Books, albeit 'live' or interactive, will remain a part of the human experience forever....And they will primarily consist of text, whatever the media format. Publishers, as an industry, will not. That industry has been fragmented into a democratic individualistic endeavor, if you will...A vastly more level and responsive playing field

Everyone who writes and presents are now 'publishers'...Talk about an all-inclusive vertical business model...In fact, talk about an all-inclusive horizontal business model, as well. Must be an all-inclusive "all-inclusive" business model that is unfolding before our eyes.

And what is making all this possible? Of course, it's new technology. Starting with the internet itself , encompassing mobiles, tablets and flashing ahead with lightning speed to the "next-whatever".

Publishing is now more fun for more people...Question is, how profitable? I suspect the old staples of good writing and great marketing will do the exact same job for remuneration as they did before the pub-tech renaissance.

This visionary article by John Naughton from the Guardian:

Publishers take note: the iPad is altering the very concept of a 'book'
If the success of Amazon's Kindle has made print publishers relax, they're in for a nasty surprise

One of the glories of our print culture is the Economist, a magazine that combines eccentric, neoliberal editorial views with excellent, well-informed reporting. I have been a subscriber to it for more years than I care to remember and every weekend have tried to carve out the 90 minutes of undivided attention that it demands. It turns out that I am a perfectly normal customer in this respect.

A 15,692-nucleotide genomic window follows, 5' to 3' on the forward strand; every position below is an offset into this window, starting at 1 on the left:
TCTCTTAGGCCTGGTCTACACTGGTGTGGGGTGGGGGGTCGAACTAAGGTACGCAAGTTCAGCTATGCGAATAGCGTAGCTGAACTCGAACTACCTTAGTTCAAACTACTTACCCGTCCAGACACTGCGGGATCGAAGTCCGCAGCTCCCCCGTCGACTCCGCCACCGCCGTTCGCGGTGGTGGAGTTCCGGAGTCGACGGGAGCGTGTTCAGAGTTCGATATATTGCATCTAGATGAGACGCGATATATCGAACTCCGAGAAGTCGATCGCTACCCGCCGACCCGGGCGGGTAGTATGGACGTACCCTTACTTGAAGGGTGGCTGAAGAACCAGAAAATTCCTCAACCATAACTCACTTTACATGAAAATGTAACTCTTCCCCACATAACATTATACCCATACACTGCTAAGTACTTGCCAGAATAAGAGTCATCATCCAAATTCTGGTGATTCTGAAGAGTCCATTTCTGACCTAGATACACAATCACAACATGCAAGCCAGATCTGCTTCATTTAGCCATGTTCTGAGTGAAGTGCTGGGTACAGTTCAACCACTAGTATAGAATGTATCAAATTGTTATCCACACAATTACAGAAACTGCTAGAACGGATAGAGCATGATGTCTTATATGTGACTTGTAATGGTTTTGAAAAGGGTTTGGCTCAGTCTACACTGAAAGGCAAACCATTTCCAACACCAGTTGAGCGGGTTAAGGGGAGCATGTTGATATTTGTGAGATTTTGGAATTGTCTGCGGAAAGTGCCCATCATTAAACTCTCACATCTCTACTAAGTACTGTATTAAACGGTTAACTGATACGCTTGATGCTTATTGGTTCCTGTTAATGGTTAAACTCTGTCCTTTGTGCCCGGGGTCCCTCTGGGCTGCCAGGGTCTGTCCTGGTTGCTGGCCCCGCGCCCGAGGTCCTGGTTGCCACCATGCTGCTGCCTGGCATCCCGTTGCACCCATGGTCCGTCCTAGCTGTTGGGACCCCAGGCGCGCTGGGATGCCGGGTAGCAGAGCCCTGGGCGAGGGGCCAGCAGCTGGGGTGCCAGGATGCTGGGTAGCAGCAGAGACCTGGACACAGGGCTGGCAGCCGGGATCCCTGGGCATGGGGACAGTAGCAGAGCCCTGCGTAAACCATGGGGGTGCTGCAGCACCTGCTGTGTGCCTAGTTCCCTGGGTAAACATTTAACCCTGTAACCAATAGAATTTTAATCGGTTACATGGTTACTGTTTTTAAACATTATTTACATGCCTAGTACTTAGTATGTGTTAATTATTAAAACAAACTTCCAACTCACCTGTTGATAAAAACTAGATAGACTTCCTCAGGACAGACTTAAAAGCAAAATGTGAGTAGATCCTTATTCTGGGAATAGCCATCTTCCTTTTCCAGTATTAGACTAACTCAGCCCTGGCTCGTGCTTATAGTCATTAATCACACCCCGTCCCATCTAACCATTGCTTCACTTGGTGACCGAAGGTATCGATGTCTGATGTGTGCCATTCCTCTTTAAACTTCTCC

In November 2009, I went to a talk given by Andrew Rashbass, CEO of the Economist, about the company's digital strategy. He related how he had commissioned research in a large number of countries into how subscribers in those territories used the publication. The message that came back was consistent: people who buy the Economist make a weekly "appointment" with the magazine – time that they set aside to read it. The conclusion: publications such as the Economist provide "immersive reading experiences", something that the web could not provide.

Under questioning, Rashbass was coy about what his digital strategy involved, but it was clear to all in the room that he was pinning his hopes on what was at the time a purely mythical product, the device that eventually materialised as the Apple iPad.

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